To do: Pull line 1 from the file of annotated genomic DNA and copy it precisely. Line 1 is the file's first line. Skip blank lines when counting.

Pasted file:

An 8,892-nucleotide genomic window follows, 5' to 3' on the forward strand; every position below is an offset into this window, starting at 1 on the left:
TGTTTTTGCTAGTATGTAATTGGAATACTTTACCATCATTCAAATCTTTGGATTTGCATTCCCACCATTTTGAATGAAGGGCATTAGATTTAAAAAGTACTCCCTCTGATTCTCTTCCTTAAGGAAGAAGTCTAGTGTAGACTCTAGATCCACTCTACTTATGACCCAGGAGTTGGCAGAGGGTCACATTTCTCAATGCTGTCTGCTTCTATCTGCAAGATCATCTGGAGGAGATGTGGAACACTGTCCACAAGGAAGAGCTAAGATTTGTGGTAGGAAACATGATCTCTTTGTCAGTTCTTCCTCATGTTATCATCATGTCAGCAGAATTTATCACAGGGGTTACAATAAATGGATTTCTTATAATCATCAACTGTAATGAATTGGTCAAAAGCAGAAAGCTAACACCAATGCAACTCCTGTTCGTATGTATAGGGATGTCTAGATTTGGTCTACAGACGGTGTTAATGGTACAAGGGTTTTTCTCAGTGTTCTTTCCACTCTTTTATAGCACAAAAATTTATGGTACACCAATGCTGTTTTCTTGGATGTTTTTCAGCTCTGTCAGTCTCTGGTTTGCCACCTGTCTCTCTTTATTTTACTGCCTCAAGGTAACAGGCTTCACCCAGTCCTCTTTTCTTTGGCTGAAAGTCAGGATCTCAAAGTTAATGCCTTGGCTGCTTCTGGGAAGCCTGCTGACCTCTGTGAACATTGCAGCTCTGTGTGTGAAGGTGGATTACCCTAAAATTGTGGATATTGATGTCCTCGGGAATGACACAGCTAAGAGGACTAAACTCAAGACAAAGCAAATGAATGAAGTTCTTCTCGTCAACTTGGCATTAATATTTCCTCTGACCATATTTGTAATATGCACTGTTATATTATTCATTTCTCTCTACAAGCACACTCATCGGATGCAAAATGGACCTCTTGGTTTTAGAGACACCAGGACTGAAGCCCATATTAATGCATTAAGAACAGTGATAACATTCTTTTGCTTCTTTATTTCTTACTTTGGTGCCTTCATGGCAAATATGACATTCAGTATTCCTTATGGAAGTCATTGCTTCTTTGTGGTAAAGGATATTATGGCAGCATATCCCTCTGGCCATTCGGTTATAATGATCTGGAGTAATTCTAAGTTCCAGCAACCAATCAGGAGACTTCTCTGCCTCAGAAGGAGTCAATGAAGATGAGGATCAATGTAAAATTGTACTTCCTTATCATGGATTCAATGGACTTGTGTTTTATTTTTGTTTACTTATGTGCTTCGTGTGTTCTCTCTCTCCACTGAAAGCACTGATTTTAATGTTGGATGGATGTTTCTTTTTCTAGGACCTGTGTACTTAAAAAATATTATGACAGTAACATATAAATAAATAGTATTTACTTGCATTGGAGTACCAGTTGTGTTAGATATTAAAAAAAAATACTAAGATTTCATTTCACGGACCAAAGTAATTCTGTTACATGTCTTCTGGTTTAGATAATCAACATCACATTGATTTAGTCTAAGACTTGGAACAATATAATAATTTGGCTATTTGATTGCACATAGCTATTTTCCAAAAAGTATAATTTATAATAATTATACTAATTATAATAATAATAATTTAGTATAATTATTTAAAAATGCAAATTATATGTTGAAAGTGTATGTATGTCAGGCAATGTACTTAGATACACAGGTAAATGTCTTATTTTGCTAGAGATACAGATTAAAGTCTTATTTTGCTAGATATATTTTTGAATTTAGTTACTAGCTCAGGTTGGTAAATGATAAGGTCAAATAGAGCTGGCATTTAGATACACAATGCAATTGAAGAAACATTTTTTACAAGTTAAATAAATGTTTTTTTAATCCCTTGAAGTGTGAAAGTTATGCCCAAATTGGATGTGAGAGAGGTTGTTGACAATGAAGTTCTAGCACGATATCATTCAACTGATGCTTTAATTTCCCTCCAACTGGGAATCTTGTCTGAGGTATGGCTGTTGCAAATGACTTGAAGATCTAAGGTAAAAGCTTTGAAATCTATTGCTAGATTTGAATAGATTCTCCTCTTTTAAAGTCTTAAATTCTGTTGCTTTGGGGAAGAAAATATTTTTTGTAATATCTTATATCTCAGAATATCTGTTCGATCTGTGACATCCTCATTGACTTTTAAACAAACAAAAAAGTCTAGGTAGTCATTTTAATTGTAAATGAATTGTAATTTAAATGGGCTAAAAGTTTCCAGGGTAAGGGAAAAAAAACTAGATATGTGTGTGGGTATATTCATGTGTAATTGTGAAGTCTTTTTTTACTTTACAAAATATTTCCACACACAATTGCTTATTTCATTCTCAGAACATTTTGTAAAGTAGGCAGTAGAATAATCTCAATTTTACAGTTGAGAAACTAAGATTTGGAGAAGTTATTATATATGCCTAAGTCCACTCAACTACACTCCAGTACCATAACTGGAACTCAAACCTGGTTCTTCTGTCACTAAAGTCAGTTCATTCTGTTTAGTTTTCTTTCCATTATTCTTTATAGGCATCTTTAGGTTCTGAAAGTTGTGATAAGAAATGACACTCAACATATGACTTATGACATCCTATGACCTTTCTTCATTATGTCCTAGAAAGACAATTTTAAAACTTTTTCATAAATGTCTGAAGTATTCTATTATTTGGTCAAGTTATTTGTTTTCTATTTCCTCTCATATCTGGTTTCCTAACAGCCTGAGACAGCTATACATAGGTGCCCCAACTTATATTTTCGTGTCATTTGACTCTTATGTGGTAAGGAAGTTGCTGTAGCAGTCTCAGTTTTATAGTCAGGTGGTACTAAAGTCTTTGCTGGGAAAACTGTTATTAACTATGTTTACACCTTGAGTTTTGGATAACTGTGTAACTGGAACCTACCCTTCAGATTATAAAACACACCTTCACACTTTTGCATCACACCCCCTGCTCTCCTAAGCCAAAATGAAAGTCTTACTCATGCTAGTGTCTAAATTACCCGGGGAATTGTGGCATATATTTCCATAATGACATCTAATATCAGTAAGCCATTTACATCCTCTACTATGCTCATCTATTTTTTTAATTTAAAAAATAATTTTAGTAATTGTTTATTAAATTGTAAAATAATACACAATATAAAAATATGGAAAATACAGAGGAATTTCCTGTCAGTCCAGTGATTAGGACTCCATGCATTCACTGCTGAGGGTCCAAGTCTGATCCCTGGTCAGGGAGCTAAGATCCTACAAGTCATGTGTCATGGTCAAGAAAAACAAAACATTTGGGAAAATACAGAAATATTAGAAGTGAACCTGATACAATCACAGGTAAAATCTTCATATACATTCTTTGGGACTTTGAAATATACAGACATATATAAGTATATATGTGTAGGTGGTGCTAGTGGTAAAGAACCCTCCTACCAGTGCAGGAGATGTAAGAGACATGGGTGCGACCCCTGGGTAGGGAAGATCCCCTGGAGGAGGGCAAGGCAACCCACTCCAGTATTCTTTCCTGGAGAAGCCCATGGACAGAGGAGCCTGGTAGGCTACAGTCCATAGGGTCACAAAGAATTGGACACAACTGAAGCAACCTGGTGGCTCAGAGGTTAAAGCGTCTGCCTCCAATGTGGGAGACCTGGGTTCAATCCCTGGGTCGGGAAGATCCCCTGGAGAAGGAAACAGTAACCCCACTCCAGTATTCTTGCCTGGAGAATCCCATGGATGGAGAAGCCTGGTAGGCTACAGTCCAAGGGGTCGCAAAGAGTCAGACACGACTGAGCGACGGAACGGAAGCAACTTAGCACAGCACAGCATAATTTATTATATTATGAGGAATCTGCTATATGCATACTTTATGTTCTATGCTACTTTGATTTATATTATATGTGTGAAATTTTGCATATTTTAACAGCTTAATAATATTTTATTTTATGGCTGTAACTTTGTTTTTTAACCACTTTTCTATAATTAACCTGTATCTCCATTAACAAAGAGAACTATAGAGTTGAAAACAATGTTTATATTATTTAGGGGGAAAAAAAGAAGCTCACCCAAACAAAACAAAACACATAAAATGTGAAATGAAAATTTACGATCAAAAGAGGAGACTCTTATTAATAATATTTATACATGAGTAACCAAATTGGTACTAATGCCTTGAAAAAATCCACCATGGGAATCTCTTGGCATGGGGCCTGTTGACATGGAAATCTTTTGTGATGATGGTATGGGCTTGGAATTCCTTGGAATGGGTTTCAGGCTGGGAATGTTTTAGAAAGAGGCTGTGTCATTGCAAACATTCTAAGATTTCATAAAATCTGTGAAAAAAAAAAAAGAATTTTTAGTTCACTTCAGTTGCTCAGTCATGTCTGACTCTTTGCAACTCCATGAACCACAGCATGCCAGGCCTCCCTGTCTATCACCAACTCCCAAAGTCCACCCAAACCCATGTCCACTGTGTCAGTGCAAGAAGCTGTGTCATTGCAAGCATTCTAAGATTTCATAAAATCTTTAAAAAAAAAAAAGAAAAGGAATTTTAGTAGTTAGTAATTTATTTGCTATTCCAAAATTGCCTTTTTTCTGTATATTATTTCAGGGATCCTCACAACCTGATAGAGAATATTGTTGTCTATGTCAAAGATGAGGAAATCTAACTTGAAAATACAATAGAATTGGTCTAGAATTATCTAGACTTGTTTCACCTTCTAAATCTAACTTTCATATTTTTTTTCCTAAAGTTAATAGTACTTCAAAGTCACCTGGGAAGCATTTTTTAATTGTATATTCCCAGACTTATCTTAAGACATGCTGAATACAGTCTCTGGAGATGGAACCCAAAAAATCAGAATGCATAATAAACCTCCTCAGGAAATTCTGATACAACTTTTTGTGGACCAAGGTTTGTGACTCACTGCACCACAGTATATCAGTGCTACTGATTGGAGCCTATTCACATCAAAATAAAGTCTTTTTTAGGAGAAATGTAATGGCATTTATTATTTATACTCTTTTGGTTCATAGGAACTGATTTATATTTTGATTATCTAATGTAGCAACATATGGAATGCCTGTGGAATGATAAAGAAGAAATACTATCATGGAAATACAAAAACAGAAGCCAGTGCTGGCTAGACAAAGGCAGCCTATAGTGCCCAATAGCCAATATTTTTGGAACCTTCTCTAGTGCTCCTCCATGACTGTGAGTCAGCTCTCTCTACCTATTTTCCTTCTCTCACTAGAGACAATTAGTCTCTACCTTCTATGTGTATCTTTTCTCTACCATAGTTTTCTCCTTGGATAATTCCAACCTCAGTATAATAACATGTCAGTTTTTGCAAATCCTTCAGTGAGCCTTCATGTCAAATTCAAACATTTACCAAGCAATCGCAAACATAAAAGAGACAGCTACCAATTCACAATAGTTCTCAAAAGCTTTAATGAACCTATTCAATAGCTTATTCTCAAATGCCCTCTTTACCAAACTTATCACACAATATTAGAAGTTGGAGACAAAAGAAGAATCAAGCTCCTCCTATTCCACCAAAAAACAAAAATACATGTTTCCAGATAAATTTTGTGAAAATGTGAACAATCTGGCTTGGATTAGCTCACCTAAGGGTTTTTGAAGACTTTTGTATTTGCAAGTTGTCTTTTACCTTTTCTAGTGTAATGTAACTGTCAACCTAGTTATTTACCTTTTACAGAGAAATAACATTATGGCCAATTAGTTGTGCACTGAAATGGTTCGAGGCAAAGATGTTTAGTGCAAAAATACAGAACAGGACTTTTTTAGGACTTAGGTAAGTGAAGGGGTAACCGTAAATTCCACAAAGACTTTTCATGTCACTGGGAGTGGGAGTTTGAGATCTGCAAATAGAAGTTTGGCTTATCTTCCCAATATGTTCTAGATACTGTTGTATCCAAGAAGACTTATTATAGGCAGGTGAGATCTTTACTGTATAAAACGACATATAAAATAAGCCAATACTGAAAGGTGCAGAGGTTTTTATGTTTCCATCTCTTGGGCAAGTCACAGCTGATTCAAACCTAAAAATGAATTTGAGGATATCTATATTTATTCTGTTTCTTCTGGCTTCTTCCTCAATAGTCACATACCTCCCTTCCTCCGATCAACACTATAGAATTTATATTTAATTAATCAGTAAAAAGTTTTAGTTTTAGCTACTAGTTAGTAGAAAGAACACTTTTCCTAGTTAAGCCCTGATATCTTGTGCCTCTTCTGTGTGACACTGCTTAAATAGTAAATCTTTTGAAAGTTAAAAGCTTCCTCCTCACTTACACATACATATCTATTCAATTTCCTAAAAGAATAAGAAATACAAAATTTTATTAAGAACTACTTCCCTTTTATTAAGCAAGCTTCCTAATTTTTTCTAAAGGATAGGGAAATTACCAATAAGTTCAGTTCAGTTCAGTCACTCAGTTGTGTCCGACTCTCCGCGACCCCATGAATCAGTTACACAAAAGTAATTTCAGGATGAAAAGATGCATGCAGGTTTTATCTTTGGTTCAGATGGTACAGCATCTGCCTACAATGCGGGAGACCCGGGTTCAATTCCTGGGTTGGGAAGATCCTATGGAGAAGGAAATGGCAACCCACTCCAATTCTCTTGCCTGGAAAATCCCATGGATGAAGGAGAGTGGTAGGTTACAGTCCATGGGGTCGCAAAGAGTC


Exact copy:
An 8,892-nucleotide genomic window follows, 5' to 3' on the forward strand; every position below is an offset into this window, starting at 1 on the left: